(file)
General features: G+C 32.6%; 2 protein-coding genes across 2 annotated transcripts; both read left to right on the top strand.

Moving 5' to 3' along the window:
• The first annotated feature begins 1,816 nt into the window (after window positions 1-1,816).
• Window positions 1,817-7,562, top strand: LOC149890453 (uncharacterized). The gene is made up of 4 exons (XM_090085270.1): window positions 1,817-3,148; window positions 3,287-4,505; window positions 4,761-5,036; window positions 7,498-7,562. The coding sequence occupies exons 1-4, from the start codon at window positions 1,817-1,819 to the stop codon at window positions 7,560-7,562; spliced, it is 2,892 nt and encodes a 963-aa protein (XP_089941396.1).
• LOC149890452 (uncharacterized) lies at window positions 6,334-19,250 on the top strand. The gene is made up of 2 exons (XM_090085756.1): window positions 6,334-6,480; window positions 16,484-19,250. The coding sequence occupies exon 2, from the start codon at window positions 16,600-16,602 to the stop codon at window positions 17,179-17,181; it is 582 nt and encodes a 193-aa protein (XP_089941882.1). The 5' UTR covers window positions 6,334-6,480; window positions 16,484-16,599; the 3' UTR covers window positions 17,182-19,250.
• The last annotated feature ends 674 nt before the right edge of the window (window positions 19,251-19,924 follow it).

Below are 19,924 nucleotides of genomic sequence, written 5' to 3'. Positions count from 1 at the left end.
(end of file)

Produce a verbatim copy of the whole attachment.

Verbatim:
General features: G+C 32.6%; 2 protein-coding genes across 2 annotated transcripts; both read left to right on the top strand.

Moving 5' to 3' along the window:
• The first annotated feature begins 1,816 nt into the window (after window positions 1-1,816).
• Window positions 1,817-7,562, top strand: LOC149890453 (uncharacterized). The gene is made up of 4 exons (XM_090085270.1): window positions 1,817-3,148; window positions 3,287-4,505; window positions 4,761-5,036; window positions 7,498-7,562. The coding sequence occupies exons 1-4, from the start codon at window positions 1,817-1,819 to the stop codon at window positions 7,560-7,562; spliced, it is 2,892 nt and encodes a 963-aa protein (XP_089941396.1).
• LOC149890452 (uncharacterized) lies at window positions 6,334-19,250 on the top strand. The gene is made up of 2 exons (XM_090085756.1): window positions 6,334-6,480; window positions 16,484-19,250. The coding sequence occupies exon 2, from the start codon at window positions 16,600-16,602 to the stop codon at window positions 17,179-17,181; it is 582 nt and encodes a 193-aa protein (XP_089941882.1). The 5' UTR covers window positions 6,334-6,480; window positions 16,484-16,599; the 3' UTR covers window positions 17,182-19,250.
• The last annotated feature ends 674 nt before the right edge of the window (window positions 19,251-19,924 follow it).

Below are 19,924 nucleotides of genomic sequence, written 5' to 3'. Positions count from 1 at the left end.